With high school musicals in season, SUNY Oswego will look to keep the beat going when it trains students in many musical theatre skills with its inaugural two-week Summerfame institute July 18 to 30.
Mark Cole, chair of the college’s theatre department, looks forward to welcoming high school students for an intense residential experience well beyond just acting. “It’s going to focus on all levels of performance, including the fundamentals of acting, movement, voice and speech,” Cole said. “And one of the all-embracing components will be musical theatre performance, and technical skills and design, too.”
The Summerfame spotlight will shine on improvisation, movement, music, dance, technical theatre (set design, special effects and more), auditioning, choosing a college and career options.
Todd Graber, associate professor of music at Oswego, is in charge of the vocal components of Summerfame. He and institute director Kevin Kennison, a theatre department alumnus and former Broadway casting supervisor, expect students from around the state to attend.
Graber acknowledged the popularity of Disney’s “High School Musical” movies, the Fox network’s “Glee” and an earlier generation’s TV hit “Fame” help to feed a new wave of interest in musicals among high school students.
“They get hooked young, and there definitely are more musicals geared to a younger generation,” he said. “I do think Disney has helped out the level of interest.”
Kennison, who has done casting for Disney Theatrical and worked with high school students at SUNY Oswego’s past theatre institutes, brings a variety of theatre experience to Summerfame.
“We are thrilled to have Kevin Kennison as the program director for Summerfame at Oswego,” said Cole. “He helped us create the college’s former Summer Theatre Institute, which focused largely on acting skills. Recently he redesigned the curriculum for a summer musical theatre program in Birmingham, Ala. He created and directed a similar summer program at New York University. “
Fritz Messere, interim dean of Oswego’s School of Communication, Media and the Arts, wanted to build on the success of the New York State Summer School for the Arts program in the media arts of video, film and photography, which began at SUNY Oswego last year and continues this summer.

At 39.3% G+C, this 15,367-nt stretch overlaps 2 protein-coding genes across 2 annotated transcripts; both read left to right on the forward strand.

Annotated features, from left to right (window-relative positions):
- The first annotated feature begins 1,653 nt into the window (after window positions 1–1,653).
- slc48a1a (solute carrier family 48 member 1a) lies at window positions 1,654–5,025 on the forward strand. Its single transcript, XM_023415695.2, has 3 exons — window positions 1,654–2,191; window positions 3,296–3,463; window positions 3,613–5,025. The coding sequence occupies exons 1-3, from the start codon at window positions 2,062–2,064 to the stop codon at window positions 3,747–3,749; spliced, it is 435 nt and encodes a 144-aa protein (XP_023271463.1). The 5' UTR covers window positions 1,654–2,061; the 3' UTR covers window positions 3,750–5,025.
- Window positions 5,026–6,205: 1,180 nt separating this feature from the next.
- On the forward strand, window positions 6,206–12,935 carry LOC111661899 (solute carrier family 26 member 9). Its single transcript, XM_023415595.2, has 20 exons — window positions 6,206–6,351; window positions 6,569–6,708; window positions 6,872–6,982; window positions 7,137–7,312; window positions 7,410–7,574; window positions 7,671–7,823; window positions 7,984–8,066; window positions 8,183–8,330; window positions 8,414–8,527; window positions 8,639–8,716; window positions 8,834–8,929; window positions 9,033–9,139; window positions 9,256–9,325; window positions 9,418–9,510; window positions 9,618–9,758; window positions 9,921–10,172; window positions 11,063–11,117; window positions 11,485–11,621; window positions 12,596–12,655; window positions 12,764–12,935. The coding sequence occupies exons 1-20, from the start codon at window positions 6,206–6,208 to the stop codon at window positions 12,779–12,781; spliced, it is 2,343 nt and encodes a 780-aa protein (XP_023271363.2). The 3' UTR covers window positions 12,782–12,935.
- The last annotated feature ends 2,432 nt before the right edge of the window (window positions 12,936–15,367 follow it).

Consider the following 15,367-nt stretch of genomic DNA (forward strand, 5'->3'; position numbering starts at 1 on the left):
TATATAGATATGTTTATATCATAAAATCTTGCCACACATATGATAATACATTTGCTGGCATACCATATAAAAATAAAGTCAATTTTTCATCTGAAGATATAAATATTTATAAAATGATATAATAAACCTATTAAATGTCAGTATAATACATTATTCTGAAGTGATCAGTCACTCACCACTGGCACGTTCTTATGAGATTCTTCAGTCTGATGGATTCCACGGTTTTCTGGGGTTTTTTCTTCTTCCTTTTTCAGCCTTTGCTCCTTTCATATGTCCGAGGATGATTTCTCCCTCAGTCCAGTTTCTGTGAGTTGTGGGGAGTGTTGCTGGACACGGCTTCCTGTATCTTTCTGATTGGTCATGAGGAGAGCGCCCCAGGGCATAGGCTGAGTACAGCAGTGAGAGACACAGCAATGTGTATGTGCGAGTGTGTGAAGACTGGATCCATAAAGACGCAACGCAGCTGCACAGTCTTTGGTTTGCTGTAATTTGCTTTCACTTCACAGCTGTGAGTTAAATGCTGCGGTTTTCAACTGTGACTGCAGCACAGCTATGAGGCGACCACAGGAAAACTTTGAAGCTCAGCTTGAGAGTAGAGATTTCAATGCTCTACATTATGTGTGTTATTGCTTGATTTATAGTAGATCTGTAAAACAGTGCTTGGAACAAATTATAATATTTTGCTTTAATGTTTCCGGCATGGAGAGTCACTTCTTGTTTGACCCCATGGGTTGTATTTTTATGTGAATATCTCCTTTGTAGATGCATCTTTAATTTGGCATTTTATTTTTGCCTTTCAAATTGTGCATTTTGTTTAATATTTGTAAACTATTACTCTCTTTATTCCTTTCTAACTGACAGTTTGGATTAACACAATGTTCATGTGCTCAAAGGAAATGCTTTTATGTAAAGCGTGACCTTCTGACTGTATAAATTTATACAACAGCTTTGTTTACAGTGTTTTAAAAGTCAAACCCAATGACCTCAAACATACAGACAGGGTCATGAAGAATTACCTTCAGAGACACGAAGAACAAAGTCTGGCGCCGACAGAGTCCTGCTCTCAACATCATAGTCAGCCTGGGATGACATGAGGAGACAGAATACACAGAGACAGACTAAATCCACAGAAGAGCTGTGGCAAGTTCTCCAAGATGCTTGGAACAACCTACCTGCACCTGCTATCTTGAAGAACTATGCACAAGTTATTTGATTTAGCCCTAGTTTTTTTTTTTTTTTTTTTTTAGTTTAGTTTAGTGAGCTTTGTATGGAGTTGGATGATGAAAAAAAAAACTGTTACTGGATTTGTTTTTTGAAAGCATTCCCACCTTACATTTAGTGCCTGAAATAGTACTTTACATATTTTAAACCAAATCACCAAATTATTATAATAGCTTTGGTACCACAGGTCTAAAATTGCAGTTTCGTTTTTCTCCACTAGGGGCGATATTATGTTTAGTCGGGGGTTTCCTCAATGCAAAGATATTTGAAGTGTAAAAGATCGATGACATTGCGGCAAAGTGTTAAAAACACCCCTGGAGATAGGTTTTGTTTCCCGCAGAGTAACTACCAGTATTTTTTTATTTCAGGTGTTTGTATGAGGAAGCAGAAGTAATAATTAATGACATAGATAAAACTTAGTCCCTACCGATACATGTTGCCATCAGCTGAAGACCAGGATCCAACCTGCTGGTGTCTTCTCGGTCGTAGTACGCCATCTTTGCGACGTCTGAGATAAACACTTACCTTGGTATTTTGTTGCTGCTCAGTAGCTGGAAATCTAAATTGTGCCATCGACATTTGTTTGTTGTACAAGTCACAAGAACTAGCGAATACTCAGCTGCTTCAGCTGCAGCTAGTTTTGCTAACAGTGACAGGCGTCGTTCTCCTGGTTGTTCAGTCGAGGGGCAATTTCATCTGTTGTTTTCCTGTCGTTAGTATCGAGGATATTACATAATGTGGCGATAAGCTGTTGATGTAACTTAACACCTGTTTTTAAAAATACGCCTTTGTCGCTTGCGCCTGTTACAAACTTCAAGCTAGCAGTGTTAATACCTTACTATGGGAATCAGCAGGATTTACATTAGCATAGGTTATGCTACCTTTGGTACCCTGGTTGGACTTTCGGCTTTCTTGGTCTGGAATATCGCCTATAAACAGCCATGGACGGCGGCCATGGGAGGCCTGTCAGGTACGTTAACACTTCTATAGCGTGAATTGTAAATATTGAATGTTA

“I believe the Oswego campus is an ideal place for summer institutes,” Messere said. “So I hope that Summerfame is just going to be the start of more programs we institute next year and in the future.”
Cole emphasized that while the college’s former Summer Theatre Institute focused largely on acting skills, he expects students in all aspects of theatre to attend the new incarnation. On the last day of Summerfame, parents, family and friends of the students will have the opportunity to view a series of class sessions in which the students will share their work.
“We feel that the insight and appreciation that family members gain about the process of performance is invaluable as they watch the students warm up and continue to develop their connection to songs, scenes, monologues and dances that they have explored and practiced in their classes,” Cole said. “Design students will also display their work on the last day.”
Students also will visit the nearby Sterling Renaissance Festival, view regional theatre performances at the Merry-Go-Round Playhouse in Auburn and help manage stages and acts at Oswego’s Harborfest.
Tuition for the institute is $1,675, which includes master classes, supplies, room, meals and field trips. Acceptance to Summerfame is on a rolling basis, usually within two weeks of receipt of an application. Space is limited.
For a link to the application form, visit www.oswego.edu/summerfame.
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PHOTO CAPTION: Role playing—SUNY Oswego will start its Summerfame institute, including a full spectrum of musical theatre, performance and technical skills in a July 18 to 30 residential experience for students entering grades 9 through 12. The college previously hosted a Summer Theatre Institute, shown here with students rehearsing dramatic acting techniques.
(Posted: Mar 24, 2010)